Matthias Bürgi, Swiss Federal Research Institute WSL, firstname.lastname@example.org
Tobias Plieninger, University of Copenhagen, email@example.com
In this session, we will report on insights gained, success stories and shortcomings of HERCULES, a EU-funded project on “Sustainable Futures for Europe’s Cultural Landscapes” conducted from 2013 to 2016. To embed project findings into the wider landscape community, we enter in dialogue with other landscape researchers to present their activities and thoughts on ways to empower public and private actors to protect and sustainably manage cultural landscapes.
From 2013 to 2016, funded by the Seventh Framework Program (FP7) of the EU, the HERCULES project studied various aspects of the sustainable management of cultural landscapes across Europe (http://www.hercules-landscapes.eu/). The objectives of HERCULES were very much in line with the core topic of the IALE 2017 European Congress, i.e. ”From pattern and process to people and action”. HERCULES explicitly aimed at developing visions for re-coupling social and ecological components in cultural landscapes and to translate them into policy and management options. Moreover, a Knowledge Hub was set up, including an inventory of Good Landscape Practices to be evaluated and tested with land users, agencies, small and medium-sized enterprises, and citizen associations.
The end of this project offers the opportunity to report on its findings, assess its success (and shortcomings) and to jointly think about future avenues for inter- and transdisciplinary research on cultural landscapes. In this session, we will present results from several core work packages, outreach products, and draw some overall conclusions.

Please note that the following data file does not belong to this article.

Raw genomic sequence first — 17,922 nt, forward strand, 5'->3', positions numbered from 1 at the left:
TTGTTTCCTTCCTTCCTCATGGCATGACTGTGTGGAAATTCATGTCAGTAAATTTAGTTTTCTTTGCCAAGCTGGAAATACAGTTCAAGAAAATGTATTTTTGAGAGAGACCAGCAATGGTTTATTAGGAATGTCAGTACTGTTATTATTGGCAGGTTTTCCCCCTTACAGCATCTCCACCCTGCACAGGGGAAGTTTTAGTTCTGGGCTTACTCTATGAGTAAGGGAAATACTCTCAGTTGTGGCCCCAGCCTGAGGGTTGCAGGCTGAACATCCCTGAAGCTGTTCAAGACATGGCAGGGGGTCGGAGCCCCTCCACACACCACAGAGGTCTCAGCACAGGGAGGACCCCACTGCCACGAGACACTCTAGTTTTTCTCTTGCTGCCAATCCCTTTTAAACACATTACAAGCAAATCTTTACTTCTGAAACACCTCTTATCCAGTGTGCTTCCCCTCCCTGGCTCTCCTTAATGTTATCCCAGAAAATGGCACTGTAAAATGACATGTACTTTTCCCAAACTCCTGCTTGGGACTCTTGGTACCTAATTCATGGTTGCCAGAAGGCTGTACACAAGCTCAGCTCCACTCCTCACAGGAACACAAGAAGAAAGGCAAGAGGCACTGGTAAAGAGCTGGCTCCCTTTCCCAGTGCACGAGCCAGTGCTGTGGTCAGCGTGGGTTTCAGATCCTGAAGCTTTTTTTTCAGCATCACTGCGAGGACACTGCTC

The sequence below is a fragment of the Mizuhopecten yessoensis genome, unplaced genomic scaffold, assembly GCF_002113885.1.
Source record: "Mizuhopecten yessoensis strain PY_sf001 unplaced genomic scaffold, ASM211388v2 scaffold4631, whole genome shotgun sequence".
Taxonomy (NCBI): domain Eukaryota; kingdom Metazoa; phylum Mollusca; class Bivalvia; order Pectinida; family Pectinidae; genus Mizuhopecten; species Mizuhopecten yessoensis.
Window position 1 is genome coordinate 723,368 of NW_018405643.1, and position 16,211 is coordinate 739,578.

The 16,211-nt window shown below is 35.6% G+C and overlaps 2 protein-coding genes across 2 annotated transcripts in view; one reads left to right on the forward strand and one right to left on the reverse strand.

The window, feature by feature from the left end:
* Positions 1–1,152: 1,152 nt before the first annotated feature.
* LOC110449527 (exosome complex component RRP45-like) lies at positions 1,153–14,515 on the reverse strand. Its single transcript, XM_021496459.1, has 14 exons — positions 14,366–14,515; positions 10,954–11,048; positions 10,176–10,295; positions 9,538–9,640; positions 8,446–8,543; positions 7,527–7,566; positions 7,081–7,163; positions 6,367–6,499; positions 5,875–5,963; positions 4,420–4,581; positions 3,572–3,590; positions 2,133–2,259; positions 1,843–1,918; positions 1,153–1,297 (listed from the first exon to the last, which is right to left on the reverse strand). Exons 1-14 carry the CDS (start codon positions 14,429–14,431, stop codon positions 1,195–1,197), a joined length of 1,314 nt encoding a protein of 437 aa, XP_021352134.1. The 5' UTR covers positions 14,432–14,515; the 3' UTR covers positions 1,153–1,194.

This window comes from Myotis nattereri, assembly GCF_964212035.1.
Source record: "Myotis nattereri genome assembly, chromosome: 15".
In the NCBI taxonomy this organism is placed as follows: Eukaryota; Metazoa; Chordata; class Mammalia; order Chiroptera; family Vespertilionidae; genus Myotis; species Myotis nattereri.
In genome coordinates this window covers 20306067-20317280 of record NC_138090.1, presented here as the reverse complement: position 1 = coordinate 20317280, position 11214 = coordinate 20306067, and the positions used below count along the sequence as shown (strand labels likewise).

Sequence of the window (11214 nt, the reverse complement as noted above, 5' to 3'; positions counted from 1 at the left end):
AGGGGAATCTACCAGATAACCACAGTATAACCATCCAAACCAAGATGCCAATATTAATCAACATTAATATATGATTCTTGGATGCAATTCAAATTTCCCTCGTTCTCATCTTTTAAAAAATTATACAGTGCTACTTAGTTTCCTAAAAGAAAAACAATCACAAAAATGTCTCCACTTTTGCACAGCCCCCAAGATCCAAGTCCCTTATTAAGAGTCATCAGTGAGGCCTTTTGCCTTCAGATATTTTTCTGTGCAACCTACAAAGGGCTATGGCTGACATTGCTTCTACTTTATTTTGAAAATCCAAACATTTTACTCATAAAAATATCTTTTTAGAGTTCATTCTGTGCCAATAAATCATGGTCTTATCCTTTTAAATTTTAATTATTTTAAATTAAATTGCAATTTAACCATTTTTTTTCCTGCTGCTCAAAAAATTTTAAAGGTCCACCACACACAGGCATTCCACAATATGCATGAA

The field has developed since 2013, and HERCULES is by far not the only activity with an interest in citizen-based stewardship of cultural landscapes. We therefore want to accommodate and present experiences from projects with similar aims, but using different tools and forms of outreach, joint learning and citizen science approaches, such as Cheriscape, VOLANTE and similar, including more local, initiatives.
What can participants expect to learn?
We aim at presenting a diversity of methods, tools and approaches to promote the sustainable development of cultural landscapes across Europe. Contributions and insights from HERCULES will be complemented with and contrasted to results of other projects.
The central results of HERCULES will be published in two special issues of “Landscape Ecology” and “Landscape Research”. If the set of non-HERCULES approaches presented allows to draw more general conclusions on participatory monitoring and landscape stewardship, a multi-author perspective paper might be aimed at.